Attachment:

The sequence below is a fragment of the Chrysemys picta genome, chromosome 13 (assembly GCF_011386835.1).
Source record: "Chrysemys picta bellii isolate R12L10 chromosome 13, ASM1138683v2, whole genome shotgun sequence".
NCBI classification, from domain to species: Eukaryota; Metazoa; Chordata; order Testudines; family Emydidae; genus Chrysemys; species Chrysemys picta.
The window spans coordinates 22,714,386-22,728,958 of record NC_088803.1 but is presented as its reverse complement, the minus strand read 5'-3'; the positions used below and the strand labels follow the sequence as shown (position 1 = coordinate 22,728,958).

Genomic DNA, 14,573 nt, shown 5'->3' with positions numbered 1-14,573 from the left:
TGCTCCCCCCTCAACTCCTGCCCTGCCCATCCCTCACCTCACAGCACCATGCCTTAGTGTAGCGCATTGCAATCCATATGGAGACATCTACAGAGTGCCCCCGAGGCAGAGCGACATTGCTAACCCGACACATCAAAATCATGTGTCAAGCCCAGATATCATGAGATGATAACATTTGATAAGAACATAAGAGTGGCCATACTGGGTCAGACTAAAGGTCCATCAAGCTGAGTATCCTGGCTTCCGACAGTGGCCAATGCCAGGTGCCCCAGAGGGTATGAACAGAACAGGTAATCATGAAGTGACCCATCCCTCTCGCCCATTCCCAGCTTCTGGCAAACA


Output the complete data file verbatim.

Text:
The sequence below is a fragment of the Chrysemys picta genome, chromosome 13 (assembly GCF_011386835.1).
Source record: "Chrysemys picta bellii isolate R12L10 chromosome 13, ASM1138683v2, whole genome shotgun sequence".
NCBI classification, from domain to species: Eukaryota; Metazoa; Chordata; order Testudines; family Emydidae; genus Chrysemys; species Chrysemys picta.
The window spans coordinates 22,714,386-22,728,958 of record NC_088803.1 but is presented as its reverse complement, the minus strand read 5'-3'; the positions used below and the strand labels follow the sequence as shown (position 1 = coordinate 22,728,958).

Genomic DNA, 14,573 nt, shown 5'->3' with positions numbered 1-14,573 from the left:
TGCTCCCCCCTCAACTCCTGCCCTGCCCATCCCTCACCTCACAGCACCATGCCTTAGTGTAGCGCATTGCAATCCATATGGAGACATCTACAGAGTGCCCCCGAGGCAGAGCGACATTGCTAACCCGACACATCAAAATCATGTGTCAAGCCCAGATATCATGAGATGATAACATTTGATAAGAACATAAGAGTGGCCATACTGGGTCAGACTAAAGGTCCATCAAGCTGAGTATCCTGGCTTCCGACAGTGGCCAATGCCAGGTGCCCCAGAGGGTATGAACAGAACAGGTAATCATGAAGTGACCCATCCCTCTCGCCCATTCCCAGCTTCTGGCAAACA